I'm a huge fan of true crime and I think this is the first book of true crime I've read that didn't inflict violence on a person in any way! However, there were victims! Johnson started out strong laying the groundwork for the crime and then continued a great read into the second part of the book. However, what was once a 4-5 star book for me lost its luster as the book turned more personal about Johnson's obsession with writing the book. I did l...
  • Lisa
    The entire time I was listening to this book I thought it was fiction. Even more intriguing that it's true crime. I really enjoyed listening to this story and wanted to keep getting back to it. If I had known more about it before beginning, I probably would not have picked it up. I'm so glad I didn't know more details because I would have missed this gem.
  • Jeimy
    This was a fascinating look into the world of salmon fly-tying. It tells the story of a young savant and how his obsession with recreating classic lures led his to steal birds from the largest museum collection in England. The author became obsessed with the case and decided to hunt down some of the missing birds. He writes about how he first found out about this case; the thief's life, the events leading up to the heist, and its aftermath; and t...
  • Rebekah
    This book hooked me from the moment I read the description. True crime about a fly tier trying to earn money to buy a gold flute? I'm there.The book was a great mix of the author's obsession with this case, the history of 19th century naturalists and the quest for exotic birds, background on a young prodigy in both the flute playing and fly tying world, an unexpected museum heist, and the investigation and trial of this case in London courts.Exce...
  • Koen
    I'm picking my books well this year! Another delightful book, finished in just a couple of days.Lots of fascinating stuff in here completely new to me. First and foremost, Victorian fly-tying is a thing. I've never cast a fishing rod in my live and was barely aware that fly-fishing isn't some sort of aerial sport. The flies used in fly-fishing are little contraptions tied to the fishing hook meant mimic insects and lure the fish to bite. And a lo...
  • Chris
    It’s hard to distinguish who is the more obsessive, the author in his quest for the truth or the fly tying thief. It’s nice to know that a fly fishing trip to Taos, New Mexico was the inspiration for this book.We castigate ourselves today for our lack of respect for the environment and nature but things were much worse in the 19th Century. Johnson re-educates us on our all but forgotten sordid past when entire species of birds were eradicated...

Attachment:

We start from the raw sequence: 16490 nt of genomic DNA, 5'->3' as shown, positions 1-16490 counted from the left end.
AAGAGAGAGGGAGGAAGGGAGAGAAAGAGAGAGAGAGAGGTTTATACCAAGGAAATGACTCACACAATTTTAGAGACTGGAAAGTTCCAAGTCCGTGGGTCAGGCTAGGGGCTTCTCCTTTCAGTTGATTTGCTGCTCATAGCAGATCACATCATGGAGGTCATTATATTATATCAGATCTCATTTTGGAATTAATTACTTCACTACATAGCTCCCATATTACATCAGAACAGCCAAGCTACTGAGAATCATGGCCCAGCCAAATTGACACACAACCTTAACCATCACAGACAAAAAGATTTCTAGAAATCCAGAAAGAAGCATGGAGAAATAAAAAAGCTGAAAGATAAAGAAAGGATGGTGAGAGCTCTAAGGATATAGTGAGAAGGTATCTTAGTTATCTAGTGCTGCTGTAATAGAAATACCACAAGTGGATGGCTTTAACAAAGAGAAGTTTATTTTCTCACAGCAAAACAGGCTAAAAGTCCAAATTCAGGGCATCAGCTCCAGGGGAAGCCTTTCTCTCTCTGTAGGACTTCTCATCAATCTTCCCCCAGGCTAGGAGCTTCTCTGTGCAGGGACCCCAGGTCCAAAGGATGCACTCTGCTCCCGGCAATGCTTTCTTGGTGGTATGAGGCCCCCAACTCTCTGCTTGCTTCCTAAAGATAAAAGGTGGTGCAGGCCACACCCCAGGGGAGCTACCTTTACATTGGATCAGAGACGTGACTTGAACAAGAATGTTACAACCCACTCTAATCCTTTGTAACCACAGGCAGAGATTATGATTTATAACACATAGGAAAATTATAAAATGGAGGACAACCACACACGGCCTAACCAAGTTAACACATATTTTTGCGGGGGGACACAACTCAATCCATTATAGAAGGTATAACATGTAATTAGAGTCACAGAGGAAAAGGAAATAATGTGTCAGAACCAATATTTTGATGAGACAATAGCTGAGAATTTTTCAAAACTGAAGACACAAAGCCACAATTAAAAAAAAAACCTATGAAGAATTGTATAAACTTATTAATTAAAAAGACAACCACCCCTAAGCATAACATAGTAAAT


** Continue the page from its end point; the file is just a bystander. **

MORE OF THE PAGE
• Alex Bear
    Kirk Johnson is a personal hero of mine. He is the subject of one of my favorite This American Life entitled Taking Names which gave me goosebumps when I heard it for the first time 4-5 years ago, and is always on my short list of episodes I recommend to people. So I definitely recommend listening to that before starting this book, so you can see the full scope of what a bad-ass this duder is. Fun little story, with a lot of cool historical antid...
  • Rick
    An unlikely topic by an unlikely sleuth: steamy tropical jungles, vanity run amok, a hobby that becomes an obsession, a child prodigy who becomes a famous fly-tying felonious flautist, a beguiling barrister, evolution, natural history, ornithology, criminal minds. And we keep reminding ourselves that we're talking about feathers. Feathers. And fishermen who don't really fish that much. What a great story.
  • Joann
    3 1/2 Stars really. The book has three parts. The story of early collector and scientist Alfred Russell Wallace which is fascinating. The story of the theft of hundreds of valuable bird skins from the British Museum and the detective work involved in solving the crime. Also fascinating. And an endless description of the history of fly-fishing lure tiers. Which was just too long. Glad I read it. Learned a lot. The book brings up interesting issues...
  • Bronwyn
    This was such a bizarre story, but super interesting!I've recently listened to this podcast about the Victorian bird market, which is super interesting too:, guys, Edwin Rist does flute covers of pop songs and tv music!
  • Luke
    Super interesting topic and well written.